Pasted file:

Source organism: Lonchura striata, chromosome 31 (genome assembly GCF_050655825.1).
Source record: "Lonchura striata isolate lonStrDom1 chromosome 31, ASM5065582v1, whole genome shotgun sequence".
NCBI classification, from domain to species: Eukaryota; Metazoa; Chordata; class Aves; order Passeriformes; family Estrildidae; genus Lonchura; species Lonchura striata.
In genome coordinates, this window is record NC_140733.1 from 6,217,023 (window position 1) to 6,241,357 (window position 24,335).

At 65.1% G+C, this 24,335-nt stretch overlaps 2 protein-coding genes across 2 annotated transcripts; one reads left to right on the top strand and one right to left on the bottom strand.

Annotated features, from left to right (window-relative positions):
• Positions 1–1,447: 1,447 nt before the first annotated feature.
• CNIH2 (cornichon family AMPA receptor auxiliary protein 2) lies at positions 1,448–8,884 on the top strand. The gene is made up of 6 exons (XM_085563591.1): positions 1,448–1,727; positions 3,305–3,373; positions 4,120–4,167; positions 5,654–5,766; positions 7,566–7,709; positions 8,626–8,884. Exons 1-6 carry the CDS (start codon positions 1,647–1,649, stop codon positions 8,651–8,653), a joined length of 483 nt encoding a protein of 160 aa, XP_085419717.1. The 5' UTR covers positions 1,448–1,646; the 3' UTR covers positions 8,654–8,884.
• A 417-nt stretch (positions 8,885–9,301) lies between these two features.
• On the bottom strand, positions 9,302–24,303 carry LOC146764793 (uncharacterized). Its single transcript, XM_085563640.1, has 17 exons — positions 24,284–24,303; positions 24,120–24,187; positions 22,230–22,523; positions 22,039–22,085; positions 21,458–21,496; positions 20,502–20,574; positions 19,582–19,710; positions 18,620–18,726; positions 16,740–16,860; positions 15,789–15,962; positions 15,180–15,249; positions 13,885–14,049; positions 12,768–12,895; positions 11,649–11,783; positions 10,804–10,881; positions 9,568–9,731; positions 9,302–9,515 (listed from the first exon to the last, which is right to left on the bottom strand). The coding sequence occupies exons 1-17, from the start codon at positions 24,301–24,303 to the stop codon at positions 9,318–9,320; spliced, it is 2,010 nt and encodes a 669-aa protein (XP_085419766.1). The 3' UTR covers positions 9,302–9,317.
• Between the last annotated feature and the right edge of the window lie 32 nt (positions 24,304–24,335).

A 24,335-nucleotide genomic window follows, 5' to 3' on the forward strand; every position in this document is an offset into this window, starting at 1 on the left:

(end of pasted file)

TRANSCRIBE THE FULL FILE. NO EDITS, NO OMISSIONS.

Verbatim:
Source organism: Lonchura striata, chromosome 31 (genome assembly GCF_050655825.1).
Source record: "Lonchura striata isolate lonStrDom1 chromosome 31, ASM5065582v1, whole genome shotgun sequence".
NCBI classification, from domain to species: Eukaryota; Metazoa; Chordata; class Aves; order Passeriformes; family Estrildidae; genus Lonchura; species Lonchura striata.
In genome coordinates, this window is record NC_140733.1 from 6,217,023 (window position 1) to 6,241,357 (window position 24,335).

At 65.1% G+C, this 24,335-nt stretch overlaps 2 protein-coding genes across 2 annotated transcripts; one reads left to right on the top strand and one right to left on the bottom strand.

Annotated features, from left to right (window-relative positions):
• Positions 1–1,447: 1,447 nt before the first annotated feature.
• CNIH2 (cornichon family AMPA receptor auxiliary protein 2) lies at positions 1,448–8,884 on the top strand. The gene is made up of 6 exons (XM_085563591.1): positions 1,448–1,727; positions 3,305–3,373; positions 4,120–4,167; positions 5,654–5,766; positions 7,566–7,709; positions 8,626–8,884. Exons 1-6 carry the CDS (start codon positions 1,647–1,649, stop codon positions 8,651–8,653), a joined length of 483 nt encoding a protein of 160 aa, XP_085419717.1. The 5' UTR covers positions 1,448–1,646; the 3' UTR covers positions 8,654–8,884.
• A 417-nt stretch (positions 8,885–9,301) lies between these two features.
• On the bottom strand, positions 9,302–24,303 carry LOC146764793 (uncharacterized). Its single transcript, XM_085563640.1, has 17 exons — positions 24,284–24,303; positions 24,120–24,187; positions 22,230–22,523; positions 22,039–22,085; positions 21,458–21,496; positions 20,502–20,574; positions 19,582–19,710; positions 18,620–18,726; positions 16,740–16,860; positions 15,789–15,962; positions 15,180–15,249; positions 13,885–14,049; positions 12,768–12,895; positions 11,649–11,783; positions 10,804–10,881; positions 9,568–9,731; positions 9,302–9,515 (listed from the first exon to the last, which is right to left on the bottom strand). The coding sequence occupies exons 1-17, from the start codon at positions 24,301–24,303 to the stop codon at positions 9,318–9,320; spliced, it is 2,010 nt and encodes a 669-aa protein (XP_085419766.1). The 3' UTR covers positions 9,302–9,317.
• Between the last annotated feature and the right edge of the window lie 32 nt (positions 24,304–24,335).

A 24,335-nucleotide genomic window follows, 5' to 3' on the forward strand; every position in this document is an offset into this window, starting at 1 on the left: